Recently in Social Media Category

Thanks to an awesome Project Manager of ours here who clipped this article from the Metro for me, I just read about a new program out there called Social Sentry.  If you haven't heard of them yet, I don't doubt you soon will. 

This company recently launched, providing software to companies for trailing their employees' online activity. Their service includes patrolling Twitter, Facebook, MySpace, and any other social site they may subscribe to. At this point you may be thinking, "What?! That's an invasion of privacy!" Well, news-flash, if you're posting on these sites, it's already public, and up for grabs. 

It does raise some issues about the grey line. Yes it's public, but all these sites still offer the option of complete and total publicity vs partial privacy (designated to those exclusive "friends and followers"). Why should this company be able to surpass that with their own motive? Does it really matter if Joe Shmo is a crazy partier by night if he's an amazing Manager by day? I guess they're leaving that up to the employer.

A couple tips Metro points out, just "think before you update" because what you say online is public and can be used against you. Just learn from these mistakes:

Obama assassination
The Secret Service is investigating two Twitter users who made threatening comments about President Obama last week.
Facebook negligence
One British worker updated her Facebook status complaining about her company and her manager, forgetting that she was connected to her manager on Facebook. The manager commented on her update saying that she was fired.
Sued for a tweet
A woman with only 22 followers on Twitter tweeted about her moldy apartment and was sued for $50,000 by her landlord. (Ouch!)
Health benefits
One woman took a paid leave of absence because of sickness, posted Facebook pictures of herself in a bikini, and lost her benefits--and her job.
Watch your picture
A teacher used a drunken picture of herself in a pirate costume as her MySpace picture, which was against school policy, and got fired.
John Haydon wrote a great post on how small businesses and non-profits that have a Facebook page can leverage the Notes application to drive web traffic to their sites.  Here's a snippet if what he says about this: 

Facebook currently lets Profile users import one RSS feed from a blog into their Facebook wall using the Notes application. Here's why this is powerful:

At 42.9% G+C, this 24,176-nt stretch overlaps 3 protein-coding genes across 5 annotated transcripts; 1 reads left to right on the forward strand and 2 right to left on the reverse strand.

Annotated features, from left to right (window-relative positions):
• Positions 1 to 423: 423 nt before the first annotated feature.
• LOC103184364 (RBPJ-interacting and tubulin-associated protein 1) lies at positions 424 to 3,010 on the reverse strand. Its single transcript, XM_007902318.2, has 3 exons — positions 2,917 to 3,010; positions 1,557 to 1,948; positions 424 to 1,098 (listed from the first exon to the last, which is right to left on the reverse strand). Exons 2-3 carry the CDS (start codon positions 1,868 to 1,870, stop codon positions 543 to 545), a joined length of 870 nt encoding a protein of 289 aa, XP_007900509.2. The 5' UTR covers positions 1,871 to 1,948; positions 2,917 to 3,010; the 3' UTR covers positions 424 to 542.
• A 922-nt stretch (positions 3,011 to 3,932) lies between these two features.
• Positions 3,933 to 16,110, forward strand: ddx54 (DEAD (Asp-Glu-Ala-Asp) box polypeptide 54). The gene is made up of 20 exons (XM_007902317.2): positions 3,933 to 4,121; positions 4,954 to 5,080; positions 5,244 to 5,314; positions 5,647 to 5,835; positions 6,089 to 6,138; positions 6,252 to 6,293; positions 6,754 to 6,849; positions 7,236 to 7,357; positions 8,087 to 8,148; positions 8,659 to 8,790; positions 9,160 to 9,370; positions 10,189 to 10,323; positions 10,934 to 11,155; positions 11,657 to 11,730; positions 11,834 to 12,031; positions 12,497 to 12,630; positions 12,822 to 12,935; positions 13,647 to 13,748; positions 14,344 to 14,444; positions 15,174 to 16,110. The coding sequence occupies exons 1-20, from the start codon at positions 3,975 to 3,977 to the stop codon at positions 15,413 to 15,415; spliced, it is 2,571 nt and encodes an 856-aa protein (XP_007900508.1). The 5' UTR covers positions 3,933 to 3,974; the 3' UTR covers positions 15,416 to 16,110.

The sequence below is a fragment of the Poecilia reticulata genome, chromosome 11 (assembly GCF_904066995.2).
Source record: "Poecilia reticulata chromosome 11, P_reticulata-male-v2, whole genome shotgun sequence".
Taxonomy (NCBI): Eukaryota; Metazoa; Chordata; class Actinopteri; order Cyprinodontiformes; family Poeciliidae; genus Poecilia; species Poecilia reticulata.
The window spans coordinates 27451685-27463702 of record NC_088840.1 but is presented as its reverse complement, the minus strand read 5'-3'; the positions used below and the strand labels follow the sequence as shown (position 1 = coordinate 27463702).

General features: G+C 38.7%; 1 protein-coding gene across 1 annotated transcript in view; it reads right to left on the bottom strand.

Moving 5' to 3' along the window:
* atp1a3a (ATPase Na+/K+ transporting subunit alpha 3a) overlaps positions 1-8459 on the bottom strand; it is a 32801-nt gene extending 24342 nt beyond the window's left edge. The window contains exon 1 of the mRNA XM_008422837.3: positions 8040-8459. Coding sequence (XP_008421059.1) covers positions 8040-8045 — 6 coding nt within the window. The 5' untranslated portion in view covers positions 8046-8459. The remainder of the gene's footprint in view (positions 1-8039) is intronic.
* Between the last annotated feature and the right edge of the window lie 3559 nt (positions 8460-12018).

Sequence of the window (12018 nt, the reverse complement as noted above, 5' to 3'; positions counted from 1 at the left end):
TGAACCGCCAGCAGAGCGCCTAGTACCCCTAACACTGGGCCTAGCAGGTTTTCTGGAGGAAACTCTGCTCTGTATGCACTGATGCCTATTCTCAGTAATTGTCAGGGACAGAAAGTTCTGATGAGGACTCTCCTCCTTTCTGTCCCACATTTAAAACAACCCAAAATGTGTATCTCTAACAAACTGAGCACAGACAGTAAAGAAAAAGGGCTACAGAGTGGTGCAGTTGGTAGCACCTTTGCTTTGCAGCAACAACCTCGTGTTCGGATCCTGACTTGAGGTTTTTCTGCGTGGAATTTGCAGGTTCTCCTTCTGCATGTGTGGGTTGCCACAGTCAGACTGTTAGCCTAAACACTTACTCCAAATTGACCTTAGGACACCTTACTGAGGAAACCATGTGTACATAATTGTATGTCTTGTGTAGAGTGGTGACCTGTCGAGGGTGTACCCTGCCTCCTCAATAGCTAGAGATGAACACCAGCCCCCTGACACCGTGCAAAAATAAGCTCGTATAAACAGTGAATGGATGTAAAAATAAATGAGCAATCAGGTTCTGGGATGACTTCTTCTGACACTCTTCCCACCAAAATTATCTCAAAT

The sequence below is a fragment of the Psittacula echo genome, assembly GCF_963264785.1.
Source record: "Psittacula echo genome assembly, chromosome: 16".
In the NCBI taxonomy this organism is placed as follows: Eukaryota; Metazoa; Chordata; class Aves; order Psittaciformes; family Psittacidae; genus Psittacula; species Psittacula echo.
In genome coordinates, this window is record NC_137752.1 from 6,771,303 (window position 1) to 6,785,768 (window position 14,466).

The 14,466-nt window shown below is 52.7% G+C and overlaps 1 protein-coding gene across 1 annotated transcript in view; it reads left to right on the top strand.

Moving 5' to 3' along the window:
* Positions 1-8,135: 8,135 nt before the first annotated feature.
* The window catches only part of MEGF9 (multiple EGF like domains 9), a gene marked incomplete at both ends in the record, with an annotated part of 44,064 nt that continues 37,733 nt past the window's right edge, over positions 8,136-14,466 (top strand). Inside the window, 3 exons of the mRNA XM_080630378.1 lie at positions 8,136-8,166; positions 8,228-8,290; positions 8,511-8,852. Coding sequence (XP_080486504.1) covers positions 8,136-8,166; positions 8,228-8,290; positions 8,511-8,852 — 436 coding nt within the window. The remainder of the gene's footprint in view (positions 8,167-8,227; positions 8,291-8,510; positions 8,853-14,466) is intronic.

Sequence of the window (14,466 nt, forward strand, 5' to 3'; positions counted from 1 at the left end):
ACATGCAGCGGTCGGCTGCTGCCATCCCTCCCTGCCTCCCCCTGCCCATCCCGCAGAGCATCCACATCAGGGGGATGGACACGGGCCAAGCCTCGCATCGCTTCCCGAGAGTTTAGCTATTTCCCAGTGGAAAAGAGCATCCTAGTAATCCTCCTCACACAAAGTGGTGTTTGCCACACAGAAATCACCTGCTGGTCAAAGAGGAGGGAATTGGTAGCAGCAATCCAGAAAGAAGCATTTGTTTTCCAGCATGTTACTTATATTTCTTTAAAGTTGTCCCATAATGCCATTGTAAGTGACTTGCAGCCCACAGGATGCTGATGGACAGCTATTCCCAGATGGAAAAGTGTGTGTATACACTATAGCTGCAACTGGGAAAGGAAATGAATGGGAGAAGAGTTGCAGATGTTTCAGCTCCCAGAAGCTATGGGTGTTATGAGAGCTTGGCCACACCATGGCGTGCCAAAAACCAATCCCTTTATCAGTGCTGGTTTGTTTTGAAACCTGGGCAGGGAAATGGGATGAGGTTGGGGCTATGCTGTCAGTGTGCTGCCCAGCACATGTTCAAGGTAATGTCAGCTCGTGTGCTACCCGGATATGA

• If you have 30 fans who each have 100 friends, your blog post will be seen by as many as 3,000 people. These blog posts appear both on profile walls and on the Home Page news feed.
  • The folks who have added your RSS to their notes have essentially endorsed you to their friends. This type social proof is a big part of what influences consumer buying decisions and which non-profits get support.

Click here to read the rest of his article.

Social Media Marketing

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A couple weeks ago we had what most in the Social Media Unknown would consider a scintillating workshop with Mardy Sitzer of BUMBLEBEE. She offers these on such topics as: Marketing Tools That Drive Business Growth. For many in the world today, site such as Twitter and Facebook many not be as widely used as some would think. Having launched for college students, Facebook has only recently took off in the slightly older population of early to late 30s and 40s, and many more still have yet to latch on to Twitter, even more foreign to the general population. But it is a fact that this trend is growing rapidly. And fiercely. And a lot want in on the action.

After the meeting I approached her to ask a few questions about blogging and Tweeting frequency, an encounter which I surprisingly discovered she blogged about later on her own site.

If you're out there living in the crazy Virtual World today, just remember that Google cares about your Twittering and Blogging frequency. Choose your frequency and then stick with it. Once a week, once every other week, but never back and forth. It may not matter much to your viewers, but it definitely matters to the Search Engine Monsters, and I definitely care about what they think.

If you're interested in one of her workshops, make sure to check out her site. And for more Twitter etiquette, check out TwitJobs' 5 Golden Rules.

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